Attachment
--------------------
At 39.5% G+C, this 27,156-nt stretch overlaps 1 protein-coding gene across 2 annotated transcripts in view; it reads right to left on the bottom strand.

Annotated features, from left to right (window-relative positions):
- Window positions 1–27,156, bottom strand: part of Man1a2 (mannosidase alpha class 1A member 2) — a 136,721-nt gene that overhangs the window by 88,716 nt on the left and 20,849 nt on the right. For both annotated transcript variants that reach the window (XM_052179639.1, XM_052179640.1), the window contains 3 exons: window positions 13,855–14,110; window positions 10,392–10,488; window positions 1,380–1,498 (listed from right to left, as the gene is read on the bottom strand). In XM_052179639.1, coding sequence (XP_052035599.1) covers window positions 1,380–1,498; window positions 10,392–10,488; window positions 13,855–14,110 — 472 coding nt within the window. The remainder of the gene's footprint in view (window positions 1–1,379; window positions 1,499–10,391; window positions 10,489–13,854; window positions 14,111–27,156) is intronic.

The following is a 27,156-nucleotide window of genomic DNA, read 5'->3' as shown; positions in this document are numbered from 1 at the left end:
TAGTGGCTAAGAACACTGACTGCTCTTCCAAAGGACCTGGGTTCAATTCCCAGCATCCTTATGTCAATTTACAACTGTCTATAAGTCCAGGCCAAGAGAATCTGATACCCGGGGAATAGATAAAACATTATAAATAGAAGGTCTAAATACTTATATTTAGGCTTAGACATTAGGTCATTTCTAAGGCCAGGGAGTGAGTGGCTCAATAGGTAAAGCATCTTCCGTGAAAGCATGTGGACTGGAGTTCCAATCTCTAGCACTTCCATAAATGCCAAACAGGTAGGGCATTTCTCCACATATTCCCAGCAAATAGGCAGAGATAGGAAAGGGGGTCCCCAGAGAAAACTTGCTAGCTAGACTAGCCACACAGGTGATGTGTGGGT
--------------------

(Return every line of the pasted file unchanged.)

At 39.5% G+C, this 27,156-nt stretch overlaps 1 protein-coding gene across 2 annotated transcripts in view; it reads right to left on the bottom strand.

Annotated features, from left to right (window-relative positions):
- Window positions 1–27,156, bottom strand: part of Man1a2 (mannosidase alpha class 1A member 2) — a 136,721-nt gene that overhangs the window by 88,716 nt on the left and 20,849 nt on the right. For both annotated transcript variants that reach the window (XM_052179639.1, XM_052179640.1), the window contains 3 exons: window positions 13,855–14,110; window positions 10,392–10,488; window positions 1,380–1,498 (listed from right to left, as the gene is read on the bottom strand). In XM_052179639.1, coding sequence (XP_052035599.1) covers window positions 1,380–1,498; window positions 10,392–10,488; window positions 13,855–14,110 — 472 coding nt within the window. The remainder of the gene's footprint in view (window positions 1–1,379; window positions 1,499–10,391; window positions 10,489–13,854; window positions 14,111–27,156) is intronic.

The following is a 27,156-nucleotide window of genomic DNA, read 5'->3' as shown; positions in this document are numbered from 1 at the left end:
TAGTGGCTAAGAACACTGACTGCTCTTCCAAAGGACCTGGGTTCAATTCCCAGCATCCTTATGTCAATTTACAACTGTCTATAAGTCCAGGCCAAGAGAATCTGATACCCGGGGAATAGATAAAACATTATAAATAGAAGGTCTAAATACTTATATTTAGGCTTAGACATTAGGTCATTTCTAAGGCCAGGGAGTGAGTGGCTCAATAGGTAAAGCATCTTCCGTGAAAGCATGTGGACTGGAGTTCCAATCTCTAGCACTTCCATAAATGCCAAACAGGTAGGGCATTTCTCCACATATTCCCAGCAAATAGGCAGAGATAGGAAAGGGGGTCCCCAGAGAAAACTTGCTAGCTAGACTAGCCACACAGGTGATGTGTGGGT